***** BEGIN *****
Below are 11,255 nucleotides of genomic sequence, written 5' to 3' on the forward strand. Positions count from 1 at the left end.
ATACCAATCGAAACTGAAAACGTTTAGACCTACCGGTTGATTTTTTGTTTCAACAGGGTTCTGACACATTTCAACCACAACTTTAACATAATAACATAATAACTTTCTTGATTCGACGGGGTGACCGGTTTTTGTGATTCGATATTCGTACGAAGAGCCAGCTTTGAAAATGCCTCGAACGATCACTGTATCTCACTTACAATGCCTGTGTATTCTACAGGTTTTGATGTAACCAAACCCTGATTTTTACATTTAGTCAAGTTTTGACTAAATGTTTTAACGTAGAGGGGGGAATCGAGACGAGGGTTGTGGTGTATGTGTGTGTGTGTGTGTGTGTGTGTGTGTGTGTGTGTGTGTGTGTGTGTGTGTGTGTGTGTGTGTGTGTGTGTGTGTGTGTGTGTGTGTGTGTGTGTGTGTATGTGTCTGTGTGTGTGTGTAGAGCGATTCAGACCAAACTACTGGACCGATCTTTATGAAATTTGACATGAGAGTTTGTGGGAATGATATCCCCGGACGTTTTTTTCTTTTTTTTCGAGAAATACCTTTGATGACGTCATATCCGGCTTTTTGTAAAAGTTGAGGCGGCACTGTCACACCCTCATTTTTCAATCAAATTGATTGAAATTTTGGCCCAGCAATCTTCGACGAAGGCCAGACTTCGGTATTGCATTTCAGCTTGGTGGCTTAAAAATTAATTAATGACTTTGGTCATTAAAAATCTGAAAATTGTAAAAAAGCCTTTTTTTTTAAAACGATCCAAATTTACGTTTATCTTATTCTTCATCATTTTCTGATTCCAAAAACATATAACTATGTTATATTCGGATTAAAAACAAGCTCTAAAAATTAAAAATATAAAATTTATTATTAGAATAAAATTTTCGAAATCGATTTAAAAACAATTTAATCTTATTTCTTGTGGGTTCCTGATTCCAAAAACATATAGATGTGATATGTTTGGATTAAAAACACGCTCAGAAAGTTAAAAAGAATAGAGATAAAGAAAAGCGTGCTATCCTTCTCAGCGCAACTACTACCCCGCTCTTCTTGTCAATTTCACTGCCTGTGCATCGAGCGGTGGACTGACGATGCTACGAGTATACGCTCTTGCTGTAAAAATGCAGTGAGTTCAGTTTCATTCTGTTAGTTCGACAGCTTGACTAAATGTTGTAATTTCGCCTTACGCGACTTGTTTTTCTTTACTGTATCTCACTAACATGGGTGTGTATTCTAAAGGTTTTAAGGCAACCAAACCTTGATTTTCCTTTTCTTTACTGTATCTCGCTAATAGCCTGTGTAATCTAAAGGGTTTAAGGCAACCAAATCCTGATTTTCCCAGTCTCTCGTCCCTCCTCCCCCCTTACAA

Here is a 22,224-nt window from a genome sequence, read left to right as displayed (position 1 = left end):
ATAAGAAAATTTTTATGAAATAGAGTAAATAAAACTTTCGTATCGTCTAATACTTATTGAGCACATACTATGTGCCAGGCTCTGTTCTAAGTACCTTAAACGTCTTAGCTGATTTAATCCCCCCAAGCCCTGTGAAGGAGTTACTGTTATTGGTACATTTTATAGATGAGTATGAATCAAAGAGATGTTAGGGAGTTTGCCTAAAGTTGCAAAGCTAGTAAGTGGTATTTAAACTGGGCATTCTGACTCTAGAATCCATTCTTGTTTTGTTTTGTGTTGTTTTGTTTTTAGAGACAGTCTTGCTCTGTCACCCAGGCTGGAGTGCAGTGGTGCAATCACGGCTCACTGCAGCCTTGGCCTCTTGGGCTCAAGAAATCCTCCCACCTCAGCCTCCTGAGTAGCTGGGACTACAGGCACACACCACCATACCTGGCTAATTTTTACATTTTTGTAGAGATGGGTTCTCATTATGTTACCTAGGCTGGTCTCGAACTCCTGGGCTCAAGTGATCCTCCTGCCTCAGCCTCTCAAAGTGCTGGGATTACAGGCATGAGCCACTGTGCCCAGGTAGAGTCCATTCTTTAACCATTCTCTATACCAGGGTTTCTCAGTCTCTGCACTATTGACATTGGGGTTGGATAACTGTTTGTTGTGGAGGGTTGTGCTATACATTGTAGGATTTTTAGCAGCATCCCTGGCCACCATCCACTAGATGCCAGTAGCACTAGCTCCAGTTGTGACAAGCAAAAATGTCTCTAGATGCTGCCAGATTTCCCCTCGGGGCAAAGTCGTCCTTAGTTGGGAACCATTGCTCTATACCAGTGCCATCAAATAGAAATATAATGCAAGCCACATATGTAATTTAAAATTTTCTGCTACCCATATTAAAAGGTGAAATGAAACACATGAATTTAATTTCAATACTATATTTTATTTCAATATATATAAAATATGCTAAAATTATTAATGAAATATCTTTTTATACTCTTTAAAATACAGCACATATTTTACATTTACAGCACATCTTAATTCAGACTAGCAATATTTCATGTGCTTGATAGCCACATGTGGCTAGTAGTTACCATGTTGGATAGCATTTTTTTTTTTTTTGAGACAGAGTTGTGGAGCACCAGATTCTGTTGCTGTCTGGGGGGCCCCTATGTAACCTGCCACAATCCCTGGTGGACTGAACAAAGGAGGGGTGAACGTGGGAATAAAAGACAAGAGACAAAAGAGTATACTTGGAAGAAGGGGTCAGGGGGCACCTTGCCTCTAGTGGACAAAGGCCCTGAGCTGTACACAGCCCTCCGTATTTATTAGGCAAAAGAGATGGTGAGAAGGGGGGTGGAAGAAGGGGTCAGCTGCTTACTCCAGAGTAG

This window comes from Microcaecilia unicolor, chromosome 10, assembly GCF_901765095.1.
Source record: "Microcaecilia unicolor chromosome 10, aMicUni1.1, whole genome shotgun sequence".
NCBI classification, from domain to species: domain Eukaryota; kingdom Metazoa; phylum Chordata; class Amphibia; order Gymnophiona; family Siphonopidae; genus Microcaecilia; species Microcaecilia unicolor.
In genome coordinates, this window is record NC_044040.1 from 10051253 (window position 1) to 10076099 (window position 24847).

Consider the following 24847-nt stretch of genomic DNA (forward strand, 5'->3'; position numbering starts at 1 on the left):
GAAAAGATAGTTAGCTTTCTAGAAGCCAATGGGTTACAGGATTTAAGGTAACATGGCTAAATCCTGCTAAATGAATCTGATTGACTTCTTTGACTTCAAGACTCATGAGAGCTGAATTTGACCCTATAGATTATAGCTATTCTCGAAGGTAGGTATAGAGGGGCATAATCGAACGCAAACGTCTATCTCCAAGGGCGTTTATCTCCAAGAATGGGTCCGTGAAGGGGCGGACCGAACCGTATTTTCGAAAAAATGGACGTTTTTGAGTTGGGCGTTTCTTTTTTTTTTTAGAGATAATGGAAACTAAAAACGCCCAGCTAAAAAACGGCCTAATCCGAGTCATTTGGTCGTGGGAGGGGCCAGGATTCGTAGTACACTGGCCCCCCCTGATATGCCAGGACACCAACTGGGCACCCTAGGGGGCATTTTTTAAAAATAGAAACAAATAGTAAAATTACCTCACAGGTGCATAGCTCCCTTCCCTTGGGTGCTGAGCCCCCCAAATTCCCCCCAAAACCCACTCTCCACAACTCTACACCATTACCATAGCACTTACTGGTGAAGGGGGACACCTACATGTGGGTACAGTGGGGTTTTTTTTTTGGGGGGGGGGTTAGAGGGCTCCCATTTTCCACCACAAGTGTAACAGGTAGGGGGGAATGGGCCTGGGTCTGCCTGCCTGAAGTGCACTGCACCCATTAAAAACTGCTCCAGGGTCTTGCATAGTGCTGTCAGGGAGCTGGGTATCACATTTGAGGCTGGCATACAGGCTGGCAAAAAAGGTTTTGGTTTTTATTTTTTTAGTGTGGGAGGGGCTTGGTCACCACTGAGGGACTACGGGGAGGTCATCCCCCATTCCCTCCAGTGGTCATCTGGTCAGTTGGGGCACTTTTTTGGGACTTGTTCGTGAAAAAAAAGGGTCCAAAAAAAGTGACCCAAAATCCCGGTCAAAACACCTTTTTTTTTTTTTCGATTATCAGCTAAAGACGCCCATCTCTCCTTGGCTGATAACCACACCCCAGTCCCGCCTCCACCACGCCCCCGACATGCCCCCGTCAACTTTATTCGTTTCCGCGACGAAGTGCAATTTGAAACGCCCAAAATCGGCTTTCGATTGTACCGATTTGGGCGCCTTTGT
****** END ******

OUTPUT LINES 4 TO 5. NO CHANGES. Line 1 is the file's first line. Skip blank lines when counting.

ATAAGAAAATTTTTATGAAATAGAGTAAATAAAACTTTCGTATCGTCTAATACTTATTGAGCACATACTATGTGCCAGGCTCTGTTCTAAGTACCTTAAACGTCTTAGCTGATTTAATCCCCCCAAGCCCTGTGAAGGAGTTACTGTTATTGGTACATTTTATAGATGAGTATGAATCAAAGAGATGTTAGGGAGTTTGCCTAAAGTTGCAAAGCTAGTAAGTGGTATTTAAACTGGGCATTCTGACTCTAGAATCCATTCTTGTTTTGTTTTGTGTTGTTTTGTTTTTAGAGACAGTCTTGCTCTGTCACCCAGGCTGGAGTGCAGTGGTGCAATCACGGCTCACTGCAGCCTTGGCCTCTTGGGCTCAAGAAATCCTCCCACCTCAGCCTCCTGAGTAGCTGGGACTACAGGCACACACCACCATACCTGGCTAATTTTTACATTTTTGTAGAGATGGGTTCTCATTATGTTACCTAGGCTGGTCTCGAACTCCTGGGCTCAAGTGATCCTCCTGCCTCAGCCTCTCAAAGTGCTGGGATTACAGGCATGAGCCACTGTGCCCAGGTAGAGTCCATTCTTTAACCATTCTCTATACCAGGGTTTCTCAGTCTCTGCACTATTGACATTGGGGTTGGATAACTGTTTGTTGTGGAGGGTTGTGCTATACATTGTAGGATTTTTAGCAGCATCCCTGGCCACCATCCACTAGATGCCAGTAGCACTAGCTCCAGTTGTGACAAGCAAAAATGTCTCTAGATGCTGCCAGATTTCCCCTCGGGGCAAAGTCGTCCTTAGTTGGGAACCATTGCTCTATACCAGTGCCATCAAATAGAAATATAATGCAAGCCACATATGTAATTTAAAATTTTCTGCTACCCATATTAAAAGGTGAAATGAAACACATGAATTTAATTTCAATACTATATTTTATTTCAATATATATAAAATATGCTAAAATTATTAATGAAATATCTTTTTATACTCTTTAAAATACAGCACATATTTTACATTTACAGCACATCTTAATTCAGACTAGCAATATTTCATGTGCTTGATAGCCACATGTGGCTAGTAGTTACCATGTTGGATAGCATTTTTTTTTTTTTTGAGACAGAGTTGTGGAGCACCAGATTCTGTTGCTGTCTGGGGGGCCCCTATGTAACCTGCCACAATCCCTGGTGGACTGAACAAAGGAGGGGTGAACGTGGGAATAAAAGACAAGAGACAAAAGAGTATACTTGGAAGAAGGGGTCAGGGGGCACCTTGCCTCTAGTGGACAAAGGCCCTGAGCTGTACACAGCCCTCCGTATTTATTAGGCAAAAGAGATGGTGAGAAGGGGGGTGGAAGAAGGGGTCAGCTGCTTACTCCAGAGTAG

This window comes from Microcaecilia unicolor, chromosome 10, assembly GCF_901765095.1.